by Dr Deborah Thompson
Public Health Registrar, North West Deanery
Never before has the world been so connected. The internet allows public health professionals across the globe to exchange ideas, evidence and learning more than ever before. So how can we take advantage of the wide range of international e-networks to promote professional development both in the UK and abroad?
Meet Ezra Yakubu Yarima from Nigeria. Ezra is a student with Peoples-uni, a charity established in 2007 that provides online Masters level public health education for those working in low-to-middle income countries (LMICs). Ezra uses e-learning so her expertise is retained ‘in-country’ and access to learning is both affordable and available:
“As is the case with most Africans, with an average monthly pay saddled with family responsibilities, I knew a foreign online MPH degree was rather out of reach for me; so the initiative of Pu to be a low cost degree was just awesome and a welcomed development. Pu has greatly improved my skills and knowledge and I encourage all who desire to see the developing world reduce the burden of diseases to contribute to sustaining this noble “project’’. We owe it to Pu to return as tutors! That’s the least we can do.”
People’s-uni illustrates that lack of resources need not be a barrier to providing valuable teaching/capacity building. We use a social model of capacity building, with volunteer academic and support staff and Open Educational Resources available online. Student feedback informs us how they are using their learning to shape and improve public health systems in their home districts. Students are also beginning to return as tutors, to further shape the learning that our programmes offer.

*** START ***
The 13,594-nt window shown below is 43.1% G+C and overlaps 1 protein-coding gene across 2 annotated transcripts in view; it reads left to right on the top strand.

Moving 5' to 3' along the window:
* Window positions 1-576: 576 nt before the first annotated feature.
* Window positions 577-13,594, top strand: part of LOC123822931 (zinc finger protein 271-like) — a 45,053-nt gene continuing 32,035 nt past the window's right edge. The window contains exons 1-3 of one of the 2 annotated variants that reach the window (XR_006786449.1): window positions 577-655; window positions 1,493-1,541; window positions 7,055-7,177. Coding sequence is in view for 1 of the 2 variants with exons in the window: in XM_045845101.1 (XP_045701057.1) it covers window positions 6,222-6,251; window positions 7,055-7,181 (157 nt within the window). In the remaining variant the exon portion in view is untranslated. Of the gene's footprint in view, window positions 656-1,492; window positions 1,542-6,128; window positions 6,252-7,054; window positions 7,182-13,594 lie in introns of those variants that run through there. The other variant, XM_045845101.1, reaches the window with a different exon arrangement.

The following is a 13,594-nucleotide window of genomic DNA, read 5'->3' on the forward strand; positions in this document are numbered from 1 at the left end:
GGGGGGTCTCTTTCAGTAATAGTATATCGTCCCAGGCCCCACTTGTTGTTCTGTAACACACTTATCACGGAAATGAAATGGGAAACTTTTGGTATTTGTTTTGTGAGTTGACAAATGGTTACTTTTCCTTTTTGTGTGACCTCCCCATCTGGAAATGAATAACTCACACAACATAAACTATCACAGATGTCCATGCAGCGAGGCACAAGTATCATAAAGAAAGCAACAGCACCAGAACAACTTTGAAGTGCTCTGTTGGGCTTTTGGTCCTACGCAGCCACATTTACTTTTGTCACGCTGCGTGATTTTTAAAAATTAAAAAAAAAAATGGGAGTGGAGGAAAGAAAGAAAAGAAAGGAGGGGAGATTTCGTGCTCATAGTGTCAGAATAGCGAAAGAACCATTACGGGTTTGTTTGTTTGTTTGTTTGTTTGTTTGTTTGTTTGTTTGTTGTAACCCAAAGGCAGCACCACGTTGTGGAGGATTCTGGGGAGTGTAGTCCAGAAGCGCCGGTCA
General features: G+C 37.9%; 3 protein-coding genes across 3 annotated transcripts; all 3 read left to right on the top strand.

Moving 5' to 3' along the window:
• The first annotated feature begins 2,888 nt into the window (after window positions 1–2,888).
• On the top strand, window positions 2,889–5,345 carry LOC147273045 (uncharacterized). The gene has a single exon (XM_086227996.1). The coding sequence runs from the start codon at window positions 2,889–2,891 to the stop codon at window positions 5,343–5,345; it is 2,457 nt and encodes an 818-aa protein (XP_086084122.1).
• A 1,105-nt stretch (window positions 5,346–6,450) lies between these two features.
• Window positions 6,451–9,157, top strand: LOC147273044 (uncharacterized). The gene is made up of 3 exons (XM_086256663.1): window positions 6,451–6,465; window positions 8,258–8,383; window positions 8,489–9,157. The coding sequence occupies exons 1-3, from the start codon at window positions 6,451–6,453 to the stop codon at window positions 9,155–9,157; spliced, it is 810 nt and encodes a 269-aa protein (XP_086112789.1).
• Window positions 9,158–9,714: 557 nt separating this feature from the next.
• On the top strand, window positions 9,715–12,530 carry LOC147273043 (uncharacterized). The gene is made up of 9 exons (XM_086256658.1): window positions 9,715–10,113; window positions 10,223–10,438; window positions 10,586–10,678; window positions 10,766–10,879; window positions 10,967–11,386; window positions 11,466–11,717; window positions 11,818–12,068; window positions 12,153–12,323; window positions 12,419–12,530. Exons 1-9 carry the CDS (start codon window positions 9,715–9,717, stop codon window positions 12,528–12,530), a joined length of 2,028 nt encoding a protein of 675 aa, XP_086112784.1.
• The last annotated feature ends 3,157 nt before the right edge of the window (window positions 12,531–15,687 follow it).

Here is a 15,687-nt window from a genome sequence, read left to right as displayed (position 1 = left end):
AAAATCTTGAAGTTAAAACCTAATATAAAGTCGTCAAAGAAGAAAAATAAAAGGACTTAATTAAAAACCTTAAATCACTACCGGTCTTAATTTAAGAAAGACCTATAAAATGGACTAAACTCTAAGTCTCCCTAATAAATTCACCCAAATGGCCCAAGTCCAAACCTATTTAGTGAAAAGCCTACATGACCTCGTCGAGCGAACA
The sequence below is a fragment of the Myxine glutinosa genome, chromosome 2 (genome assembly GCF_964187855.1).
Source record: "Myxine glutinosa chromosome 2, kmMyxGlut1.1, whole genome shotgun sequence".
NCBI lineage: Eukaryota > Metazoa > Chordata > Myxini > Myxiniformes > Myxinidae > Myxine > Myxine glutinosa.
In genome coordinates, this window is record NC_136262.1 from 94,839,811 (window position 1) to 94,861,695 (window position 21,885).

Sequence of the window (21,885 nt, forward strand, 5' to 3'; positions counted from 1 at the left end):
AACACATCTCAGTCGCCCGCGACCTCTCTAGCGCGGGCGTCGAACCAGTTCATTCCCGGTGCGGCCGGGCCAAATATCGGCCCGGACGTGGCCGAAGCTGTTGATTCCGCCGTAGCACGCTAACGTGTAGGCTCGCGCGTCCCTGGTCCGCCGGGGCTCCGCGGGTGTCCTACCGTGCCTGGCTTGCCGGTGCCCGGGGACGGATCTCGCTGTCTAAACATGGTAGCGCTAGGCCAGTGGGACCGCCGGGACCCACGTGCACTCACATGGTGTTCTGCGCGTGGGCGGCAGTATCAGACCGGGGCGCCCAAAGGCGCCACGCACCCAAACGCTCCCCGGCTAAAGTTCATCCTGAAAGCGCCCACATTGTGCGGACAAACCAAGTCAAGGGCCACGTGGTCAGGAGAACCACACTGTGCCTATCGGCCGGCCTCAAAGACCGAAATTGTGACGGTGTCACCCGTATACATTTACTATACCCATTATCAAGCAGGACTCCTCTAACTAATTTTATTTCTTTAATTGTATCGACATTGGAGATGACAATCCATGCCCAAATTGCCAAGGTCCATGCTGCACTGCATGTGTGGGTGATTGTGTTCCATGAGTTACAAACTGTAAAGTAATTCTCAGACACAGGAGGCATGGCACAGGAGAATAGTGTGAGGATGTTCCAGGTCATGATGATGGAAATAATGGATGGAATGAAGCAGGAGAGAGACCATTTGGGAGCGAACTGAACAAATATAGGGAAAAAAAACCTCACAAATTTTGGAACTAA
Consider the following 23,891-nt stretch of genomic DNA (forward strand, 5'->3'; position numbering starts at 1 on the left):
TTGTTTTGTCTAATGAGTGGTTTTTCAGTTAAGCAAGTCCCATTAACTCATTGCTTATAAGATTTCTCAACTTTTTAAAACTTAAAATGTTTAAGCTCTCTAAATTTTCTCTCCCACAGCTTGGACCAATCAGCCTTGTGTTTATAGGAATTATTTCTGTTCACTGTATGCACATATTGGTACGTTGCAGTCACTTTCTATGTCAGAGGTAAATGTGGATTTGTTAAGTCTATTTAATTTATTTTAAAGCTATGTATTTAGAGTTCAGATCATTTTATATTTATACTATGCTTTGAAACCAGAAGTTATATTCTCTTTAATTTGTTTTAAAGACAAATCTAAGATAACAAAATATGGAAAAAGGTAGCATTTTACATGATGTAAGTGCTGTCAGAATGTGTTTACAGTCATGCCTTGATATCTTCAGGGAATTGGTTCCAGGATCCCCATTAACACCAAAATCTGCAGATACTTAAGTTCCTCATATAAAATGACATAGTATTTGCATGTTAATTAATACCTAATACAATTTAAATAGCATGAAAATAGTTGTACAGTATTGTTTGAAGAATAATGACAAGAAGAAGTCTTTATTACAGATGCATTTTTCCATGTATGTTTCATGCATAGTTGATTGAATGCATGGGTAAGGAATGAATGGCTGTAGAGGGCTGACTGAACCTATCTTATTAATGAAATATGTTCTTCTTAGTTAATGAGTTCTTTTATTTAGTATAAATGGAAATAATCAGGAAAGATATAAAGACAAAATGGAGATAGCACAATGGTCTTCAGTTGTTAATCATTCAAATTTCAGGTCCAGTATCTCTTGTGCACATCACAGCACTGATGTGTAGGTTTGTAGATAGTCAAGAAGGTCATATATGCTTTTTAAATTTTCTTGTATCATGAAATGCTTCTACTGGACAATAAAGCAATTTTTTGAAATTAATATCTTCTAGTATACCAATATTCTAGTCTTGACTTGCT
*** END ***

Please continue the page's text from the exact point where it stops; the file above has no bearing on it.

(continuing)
Peoples-uni now has an established global network of 110 active volunteers and more than 1000 current and alumni students. Students come from more than 40 countries, mainly within Africa. We have around 500 module enrolments per year and over 100 students have enrolled on the Master of Public Health Programme, which is accredited by Manchester Metropolitan University.
So what does Peoples-uni mean to most of you reading from the comforts of your home computer/mobile phone? Being part of Peoples-uni gives you the chance to connect with the international health community through a two-way process of keeping up to date with global health issues, and sharing your public health skills and knowledge.
Perhaps you have a special interest and want to support a dissertation student, help us evaluate outcomes, help create a module, or offer expert advice when we review our learning materials? Or you have ideas about how to link our education with programmes you manage in low-to-middle income countries (LMICs)? Perhaps you want to join our alumni network, which enables two-way mentorship and supports collaborative research? Edward Chilolo, is currently looking for advice on developing TB strategies for a Reproductive and Child health clinic in Dar es Salaam, Tanzania. If you a health protection expert who can assist, please contact debsjkay[at]gmail.com.
Or perhaps you are involved in medical and public health training, and aware that global health is now recognised as a core academic requirement. Why not get in touch with Peoples-uni so we can work together to deliver a tailored global health module that combines e-learning resources with ‘real-life’, ‘real-time’ discussions with other PH professionals in LMICs.
These are just a few ideas about how we can link up the Faculty of Public Health and Peoples-uni networks, but we’re keen to hear yours. You can also help us spread the message about Peoples-uni: